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Tina Casey headshot

ExxonMobil Points to Malaria Efforts to Justify Emissions, Fracking and Pipelines

By Tina Casey

A new public relations strategy has been taking shape as the fossil fuel industry attempts to push back against criticism for its role in climate change and other forms of environmental degradation. That strategy can be seen in the 2012 ExxonMobil Corporate Citizenship Report, combined with remarks that ExxonMobil CEO Rex Tillerson made during the annual shareholders' meeting last week.

The new argument is that fossil fuels are the most effective pathway for improving the quality of life for emerging economies around the globe, or, as Tillerson is reported to have said at the meeting, “What good is it to save the planet if humanity suffers?”

As for why a new strategy is necessary, consider that the conventional argument of jobs vs. the environment has been used with great success to sway public opinion in the U.S. in favor of controversial domestic energy projects for a long time now, but that argument is beginning to lose its edge as the renewable energy sector emerges as a rival job-creating powerhouse with fewer public health drawbacks.

The 2012 ExxonMobil Corporate Citizen Report

You can find the 2012 Corporate Citizen report on ExxonMobil's corporate community page, along with an introductory letter from Tillerson. A short "highlights" version is also available.

Let's note first off that a "corporate citizen report" is not the same thing as a sustainability report on the order of a common reporting standard such as the Global Reporting Initiative (GRI). However, ExxonMobil does claim that the report "cross references" GRI G3.1 guidelines along with industry-specific reporting standards developed by the International Petroleum Industry Environmental Conservation Association and the American Petroleum Institute Oil and Gas Industry Guidance on Sustainability Reporting.

Visual cues being essential, let's also note that the report's signature image is a field of yellow flowers seemingly coexisting in peace with a large natural gas drilling rig parked in the background.

If you are familiar with ExxonMobil's 2011 report, the 2012 report strikes a similar note in that it does cover problem areas inherent in the oil and gas industry, at least insofar as ExxonMobil has made progress in addressing them.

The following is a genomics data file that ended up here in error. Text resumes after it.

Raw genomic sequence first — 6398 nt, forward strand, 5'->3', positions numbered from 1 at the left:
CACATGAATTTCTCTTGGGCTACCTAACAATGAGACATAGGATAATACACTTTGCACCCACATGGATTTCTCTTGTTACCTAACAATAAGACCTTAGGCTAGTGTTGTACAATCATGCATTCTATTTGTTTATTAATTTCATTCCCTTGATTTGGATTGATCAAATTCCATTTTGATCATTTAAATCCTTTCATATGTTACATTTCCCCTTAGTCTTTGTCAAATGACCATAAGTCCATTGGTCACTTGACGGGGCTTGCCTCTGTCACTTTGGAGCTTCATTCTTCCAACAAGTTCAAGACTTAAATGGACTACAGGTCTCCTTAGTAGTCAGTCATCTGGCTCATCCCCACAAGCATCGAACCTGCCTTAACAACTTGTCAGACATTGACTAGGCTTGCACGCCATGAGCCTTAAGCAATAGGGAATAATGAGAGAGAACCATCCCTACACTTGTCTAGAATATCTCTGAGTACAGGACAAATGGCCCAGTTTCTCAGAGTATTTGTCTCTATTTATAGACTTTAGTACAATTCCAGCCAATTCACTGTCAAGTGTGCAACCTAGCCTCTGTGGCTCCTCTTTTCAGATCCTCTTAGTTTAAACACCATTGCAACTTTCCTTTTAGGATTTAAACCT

Based on a 2002 benchmark, that includes a significant reduction in land and water spills.

The report also lists ExxonMobil's various charitable efforts, highlighted by an anti-malaria campaign that has totaled about $106 million since 2002, encompassing 17 countries in Asia and Africa.

What good is saving the planet?

Given the context of the anti-malaria campaign, Tillerson's now-notorious "what good is saving the planet" comment is basically shorthand for an argument that he presents expansively in his introductory letter for the 2012 report. Here is the money quote:
In the coming decades, society will continue to face complex challenges related to a growing world population, economic growth, climate change, food security and public health...We must recognize that none of the challenges we face can be addressed without reliable and affordable access to energy. Energy powers our offices and schools. It runs life-saving medical equipment and operating rooms. It manufactures vaccines and transports medical personnel.

In other words, fossil fuels are the necessary platform for delivering life-saving health services to communities that would otherwise go without.

Yes, but which fossil fuels?

As for which fossil fuel ExxonMobil has in mind, the company's identity is historically entwined with petroleum, but as the 2012 report's signature image suggests, it has begun to aggressively promote itself as a natural gas company.